Suspected Islamic State (IS) gunmen are reported to have killed 12 Egyptian soldiers in North Sinai province and injured eight more in an attack on a checkpoint. It is the first major attack in the area.
The militants killed 12 Egyptian soldiers in a sustained attack on the checkpoint in the Sinai Peninsula on Friday; 15 militants were also killed in the firefight, according to the Egyptian military.
The attack occurred about 50 miles (80 kilometers) east of the Suez Canal near the town of Bir el-Abd, where the wounded were initially treated before being taken east to the city of el-Arish. It is the first major attack in the central Sinai area, which had so far escaped a campaign of Islamist attacks.
An army spokesman issued a statement saying that soldiers clashed with the attackers - who opened fire with machine guns and heavier weapons - in the north of the peninsula.
"Terrorist elements attacked a checkpoint in the northern Sinai. The clashes left 12 soldiers dead and wounded six others," the statement said. It added that "15 terrorists were killed." Other reports said that as many as eight were wounded.
No group has claimed responsibility for the attack, but it appeared to bear all of the hallmarks of the local Islamic State (IS) affiliate. The "Emirate of Sinai" is leading the insurgency in a strategic region that borders Egypt and the Gaza Strip, which is ruled by Hamas.
Surge in violence, kidnappings
The attack is the latest in a surge of assaults launched by militants amid a wave of kidnappings and subsequent killings of locals on the peninsula, accused of collaborating with Egyptian forces that are fighting the jihadists.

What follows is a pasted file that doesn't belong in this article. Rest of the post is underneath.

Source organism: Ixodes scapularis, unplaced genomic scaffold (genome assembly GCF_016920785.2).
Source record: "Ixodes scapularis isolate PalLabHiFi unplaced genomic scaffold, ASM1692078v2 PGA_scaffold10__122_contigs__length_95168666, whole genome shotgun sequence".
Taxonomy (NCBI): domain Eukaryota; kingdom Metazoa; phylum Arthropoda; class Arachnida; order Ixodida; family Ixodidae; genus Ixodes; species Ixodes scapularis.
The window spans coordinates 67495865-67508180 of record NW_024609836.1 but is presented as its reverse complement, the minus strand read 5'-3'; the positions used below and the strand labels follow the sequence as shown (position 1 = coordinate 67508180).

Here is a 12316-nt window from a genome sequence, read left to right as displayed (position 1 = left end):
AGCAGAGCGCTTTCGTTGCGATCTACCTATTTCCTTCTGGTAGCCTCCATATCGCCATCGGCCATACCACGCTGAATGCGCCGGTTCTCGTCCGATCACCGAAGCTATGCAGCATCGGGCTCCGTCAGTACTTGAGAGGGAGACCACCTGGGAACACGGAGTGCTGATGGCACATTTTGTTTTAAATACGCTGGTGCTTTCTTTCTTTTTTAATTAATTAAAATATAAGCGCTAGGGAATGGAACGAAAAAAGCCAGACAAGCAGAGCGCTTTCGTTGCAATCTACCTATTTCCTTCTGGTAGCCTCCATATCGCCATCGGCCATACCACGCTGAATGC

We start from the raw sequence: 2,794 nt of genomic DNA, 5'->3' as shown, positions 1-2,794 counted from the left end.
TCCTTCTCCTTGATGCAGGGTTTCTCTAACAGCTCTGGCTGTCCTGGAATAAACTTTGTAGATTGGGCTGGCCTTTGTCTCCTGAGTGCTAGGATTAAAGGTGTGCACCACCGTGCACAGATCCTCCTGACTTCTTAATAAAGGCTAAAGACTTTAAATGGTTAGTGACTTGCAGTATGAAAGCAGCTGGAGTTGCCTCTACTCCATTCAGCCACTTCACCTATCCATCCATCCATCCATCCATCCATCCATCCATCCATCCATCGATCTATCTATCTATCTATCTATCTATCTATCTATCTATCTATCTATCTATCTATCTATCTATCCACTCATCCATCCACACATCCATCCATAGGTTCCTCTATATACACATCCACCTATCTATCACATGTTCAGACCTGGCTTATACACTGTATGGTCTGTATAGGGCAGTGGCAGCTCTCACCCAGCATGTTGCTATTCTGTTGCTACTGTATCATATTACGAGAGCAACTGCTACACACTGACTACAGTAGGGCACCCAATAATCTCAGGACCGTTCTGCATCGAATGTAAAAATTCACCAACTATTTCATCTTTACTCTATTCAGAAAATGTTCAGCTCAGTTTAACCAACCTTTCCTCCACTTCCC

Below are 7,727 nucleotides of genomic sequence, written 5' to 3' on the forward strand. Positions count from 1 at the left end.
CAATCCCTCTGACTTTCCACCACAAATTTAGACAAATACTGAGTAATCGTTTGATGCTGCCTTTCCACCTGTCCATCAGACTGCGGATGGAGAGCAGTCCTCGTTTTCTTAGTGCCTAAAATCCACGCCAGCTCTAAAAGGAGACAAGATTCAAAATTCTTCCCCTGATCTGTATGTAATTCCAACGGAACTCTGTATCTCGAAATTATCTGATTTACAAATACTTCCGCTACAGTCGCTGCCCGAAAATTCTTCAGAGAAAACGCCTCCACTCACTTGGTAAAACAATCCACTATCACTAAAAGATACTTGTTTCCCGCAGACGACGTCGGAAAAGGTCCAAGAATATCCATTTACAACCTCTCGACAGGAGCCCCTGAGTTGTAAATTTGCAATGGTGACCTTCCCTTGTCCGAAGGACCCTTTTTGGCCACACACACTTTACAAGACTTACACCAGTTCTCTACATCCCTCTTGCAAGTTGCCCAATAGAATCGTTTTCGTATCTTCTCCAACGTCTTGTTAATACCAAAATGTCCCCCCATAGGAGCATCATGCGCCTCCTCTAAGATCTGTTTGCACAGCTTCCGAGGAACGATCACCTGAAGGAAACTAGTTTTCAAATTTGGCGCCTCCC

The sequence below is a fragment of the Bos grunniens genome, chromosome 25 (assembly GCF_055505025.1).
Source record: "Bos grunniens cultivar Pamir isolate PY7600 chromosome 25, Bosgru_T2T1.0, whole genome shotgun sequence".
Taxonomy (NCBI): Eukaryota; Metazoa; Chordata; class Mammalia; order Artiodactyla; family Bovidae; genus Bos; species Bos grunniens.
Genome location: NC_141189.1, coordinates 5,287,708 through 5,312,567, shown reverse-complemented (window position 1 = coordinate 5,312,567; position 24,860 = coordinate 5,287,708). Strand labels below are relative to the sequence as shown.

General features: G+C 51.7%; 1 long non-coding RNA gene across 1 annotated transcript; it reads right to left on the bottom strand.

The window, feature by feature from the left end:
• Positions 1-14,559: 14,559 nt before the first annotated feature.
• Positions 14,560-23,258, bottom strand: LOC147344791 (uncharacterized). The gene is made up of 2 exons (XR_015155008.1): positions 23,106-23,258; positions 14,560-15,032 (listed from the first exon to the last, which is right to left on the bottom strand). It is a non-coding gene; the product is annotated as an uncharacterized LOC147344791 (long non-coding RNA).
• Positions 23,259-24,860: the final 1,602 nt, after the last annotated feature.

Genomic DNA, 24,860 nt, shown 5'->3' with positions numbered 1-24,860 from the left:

Simultaneously there has been a considerable decline in the number of IS attacks across the Egyptian mainland.
However, a previously unknown group, named "Hasm," or "Decisiveness," has claimed responsibility for a recent spate of assassination attempts in Cairo, involving a prominent prosecutor, a chief theologian and a former mufti.
Militants in the Sinai have long been a thorn in the side of the Egyptian government, but the insurgency has grown deadlier since 2013, when the military toppled the elected Islamist president in a coup.
Travel is now severely restricted across the Sinai. Foreign journalists seeking a first-hand account of what is going on there are frequently denied government-sanctioned access to the sprawling desert.
President Abdel Fattah al-Sisi, the former military chief who led the overthrow of Islamist President Mohammed Morsi, describes Islamist militancy as an existential threat to Egypt, which is a United States ally.
IS has lost a lot of territory in Iraq and Syria this year, but they still control large areas of Iraq and Syria, and they have a strong presence in Libya, which borders Egypt.
bik/jm (Reuters, AP, AFP, dpa)